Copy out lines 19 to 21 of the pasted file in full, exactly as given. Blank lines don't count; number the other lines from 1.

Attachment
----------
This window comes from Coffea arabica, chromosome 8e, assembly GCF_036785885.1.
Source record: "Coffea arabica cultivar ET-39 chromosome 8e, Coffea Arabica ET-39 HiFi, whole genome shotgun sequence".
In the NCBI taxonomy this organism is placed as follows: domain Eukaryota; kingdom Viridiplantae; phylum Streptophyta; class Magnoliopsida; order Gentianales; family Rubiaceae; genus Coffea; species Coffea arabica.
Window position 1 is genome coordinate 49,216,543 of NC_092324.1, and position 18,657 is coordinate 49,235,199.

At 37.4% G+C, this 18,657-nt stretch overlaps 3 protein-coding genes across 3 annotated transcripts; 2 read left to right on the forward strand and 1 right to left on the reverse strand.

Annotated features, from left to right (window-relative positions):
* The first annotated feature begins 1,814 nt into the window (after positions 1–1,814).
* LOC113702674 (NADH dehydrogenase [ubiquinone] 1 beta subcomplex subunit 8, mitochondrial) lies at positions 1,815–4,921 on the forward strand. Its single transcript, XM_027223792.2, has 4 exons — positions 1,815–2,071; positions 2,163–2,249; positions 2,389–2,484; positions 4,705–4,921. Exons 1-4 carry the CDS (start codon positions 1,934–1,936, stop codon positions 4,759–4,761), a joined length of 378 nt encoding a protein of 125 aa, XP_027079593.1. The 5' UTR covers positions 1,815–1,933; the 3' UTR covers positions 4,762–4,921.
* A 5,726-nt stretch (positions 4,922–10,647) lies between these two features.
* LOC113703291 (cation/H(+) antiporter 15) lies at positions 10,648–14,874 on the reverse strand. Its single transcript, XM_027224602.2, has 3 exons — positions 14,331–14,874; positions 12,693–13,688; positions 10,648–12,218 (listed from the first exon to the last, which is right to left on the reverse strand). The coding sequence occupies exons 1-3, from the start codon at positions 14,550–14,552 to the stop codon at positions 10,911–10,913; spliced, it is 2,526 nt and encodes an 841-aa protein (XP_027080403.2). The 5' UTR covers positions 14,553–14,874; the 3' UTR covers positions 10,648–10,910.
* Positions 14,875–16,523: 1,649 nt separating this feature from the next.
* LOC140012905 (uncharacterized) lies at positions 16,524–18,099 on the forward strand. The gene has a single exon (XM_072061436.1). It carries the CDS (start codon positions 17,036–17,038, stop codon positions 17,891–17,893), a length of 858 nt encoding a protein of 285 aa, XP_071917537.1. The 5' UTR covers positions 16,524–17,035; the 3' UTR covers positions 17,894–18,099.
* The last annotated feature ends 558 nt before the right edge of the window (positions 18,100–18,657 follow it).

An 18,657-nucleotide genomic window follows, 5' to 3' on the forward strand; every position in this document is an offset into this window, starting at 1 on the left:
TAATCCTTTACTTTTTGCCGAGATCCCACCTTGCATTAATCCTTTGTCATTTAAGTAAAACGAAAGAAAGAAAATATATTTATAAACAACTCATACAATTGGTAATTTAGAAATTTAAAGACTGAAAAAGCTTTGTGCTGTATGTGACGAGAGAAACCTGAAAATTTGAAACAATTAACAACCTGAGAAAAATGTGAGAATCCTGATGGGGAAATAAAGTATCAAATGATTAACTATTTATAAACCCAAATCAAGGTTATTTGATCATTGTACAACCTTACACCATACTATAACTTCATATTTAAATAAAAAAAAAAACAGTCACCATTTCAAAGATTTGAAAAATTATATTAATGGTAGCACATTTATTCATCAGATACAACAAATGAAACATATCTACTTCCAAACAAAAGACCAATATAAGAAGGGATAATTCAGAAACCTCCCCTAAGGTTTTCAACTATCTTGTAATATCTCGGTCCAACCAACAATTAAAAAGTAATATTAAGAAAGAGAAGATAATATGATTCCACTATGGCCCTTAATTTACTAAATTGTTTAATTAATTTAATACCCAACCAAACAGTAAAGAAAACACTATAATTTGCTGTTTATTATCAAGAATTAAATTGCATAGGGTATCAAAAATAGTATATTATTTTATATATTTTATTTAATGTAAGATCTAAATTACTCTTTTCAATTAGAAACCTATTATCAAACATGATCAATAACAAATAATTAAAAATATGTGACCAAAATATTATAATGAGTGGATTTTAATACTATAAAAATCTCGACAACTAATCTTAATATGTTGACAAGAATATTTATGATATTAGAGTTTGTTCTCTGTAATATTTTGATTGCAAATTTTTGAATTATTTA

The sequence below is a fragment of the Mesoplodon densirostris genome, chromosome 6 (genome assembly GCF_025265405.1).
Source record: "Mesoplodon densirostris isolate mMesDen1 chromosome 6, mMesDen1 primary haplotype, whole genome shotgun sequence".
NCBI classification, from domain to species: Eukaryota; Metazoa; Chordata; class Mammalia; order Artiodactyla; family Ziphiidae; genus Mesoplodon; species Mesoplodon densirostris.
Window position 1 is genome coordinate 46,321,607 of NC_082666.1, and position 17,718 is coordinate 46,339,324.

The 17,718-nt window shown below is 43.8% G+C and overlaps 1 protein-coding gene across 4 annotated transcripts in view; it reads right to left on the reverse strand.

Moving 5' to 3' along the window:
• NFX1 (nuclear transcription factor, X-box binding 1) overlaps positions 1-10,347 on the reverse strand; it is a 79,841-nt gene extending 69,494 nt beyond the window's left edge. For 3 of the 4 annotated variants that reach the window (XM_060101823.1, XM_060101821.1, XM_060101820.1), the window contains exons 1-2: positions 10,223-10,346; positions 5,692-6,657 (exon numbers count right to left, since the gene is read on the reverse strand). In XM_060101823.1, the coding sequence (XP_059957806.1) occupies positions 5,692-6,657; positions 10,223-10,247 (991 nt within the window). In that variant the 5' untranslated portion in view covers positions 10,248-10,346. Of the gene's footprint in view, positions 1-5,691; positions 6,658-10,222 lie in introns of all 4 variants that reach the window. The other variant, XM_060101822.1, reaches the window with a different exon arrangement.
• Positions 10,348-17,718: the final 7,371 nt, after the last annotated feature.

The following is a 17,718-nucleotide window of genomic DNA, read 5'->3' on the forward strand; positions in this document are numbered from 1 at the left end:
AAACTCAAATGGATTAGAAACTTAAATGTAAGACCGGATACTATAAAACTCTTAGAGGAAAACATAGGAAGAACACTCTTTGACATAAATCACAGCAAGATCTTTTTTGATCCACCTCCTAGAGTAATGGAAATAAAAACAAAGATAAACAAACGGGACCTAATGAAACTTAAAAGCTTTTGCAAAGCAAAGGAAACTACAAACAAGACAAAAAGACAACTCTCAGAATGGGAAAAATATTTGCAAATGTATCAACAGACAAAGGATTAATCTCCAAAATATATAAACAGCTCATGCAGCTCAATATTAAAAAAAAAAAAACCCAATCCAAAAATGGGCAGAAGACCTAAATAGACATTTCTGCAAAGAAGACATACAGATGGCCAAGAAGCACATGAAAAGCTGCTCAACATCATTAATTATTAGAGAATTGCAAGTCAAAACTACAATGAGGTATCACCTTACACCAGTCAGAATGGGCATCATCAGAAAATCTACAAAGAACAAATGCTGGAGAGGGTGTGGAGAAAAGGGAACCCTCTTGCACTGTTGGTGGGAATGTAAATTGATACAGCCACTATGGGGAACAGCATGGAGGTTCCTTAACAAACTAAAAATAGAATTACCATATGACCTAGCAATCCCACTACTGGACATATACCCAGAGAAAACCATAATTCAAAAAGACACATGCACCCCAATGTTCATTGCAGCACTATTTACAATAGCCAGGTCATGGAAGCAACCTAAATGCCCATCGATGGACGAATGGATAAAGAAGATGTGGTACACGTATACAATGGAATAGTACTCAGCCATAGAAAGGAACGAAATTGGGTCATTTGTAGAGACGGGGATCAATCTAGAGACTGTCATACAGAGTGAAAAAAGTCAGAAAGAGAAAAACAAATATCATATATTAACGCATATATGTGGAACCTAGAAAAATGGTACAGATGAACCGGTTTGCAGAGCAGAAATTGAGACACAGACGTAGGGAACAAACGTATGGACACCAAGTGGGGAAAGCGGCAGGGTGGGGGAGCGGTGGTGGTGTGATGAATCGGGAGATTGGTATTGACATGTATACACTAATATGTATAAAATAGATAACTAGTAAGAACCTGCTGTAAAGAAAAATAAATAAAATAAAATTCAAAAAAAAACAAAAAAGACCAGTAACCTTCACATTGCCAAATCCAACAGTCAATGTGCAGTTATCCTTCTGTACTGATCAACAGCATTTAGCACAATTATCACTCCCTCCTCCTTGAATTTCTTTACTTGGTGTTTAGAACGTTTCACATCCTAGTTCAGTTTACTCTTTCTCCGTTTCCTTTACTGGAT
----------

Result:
Window position 1 is genome coordinate 46,321,607 of NC_082666.1, and position 17,718 is coordinate 46,339,324.

The 17,718-nt window shown below is 43.8% G+C and overlaps 1 protein-coding gene across 4 annotated transcripts in view; it reads right to left on the reverse strand.

Moving 5' to 3' along the window: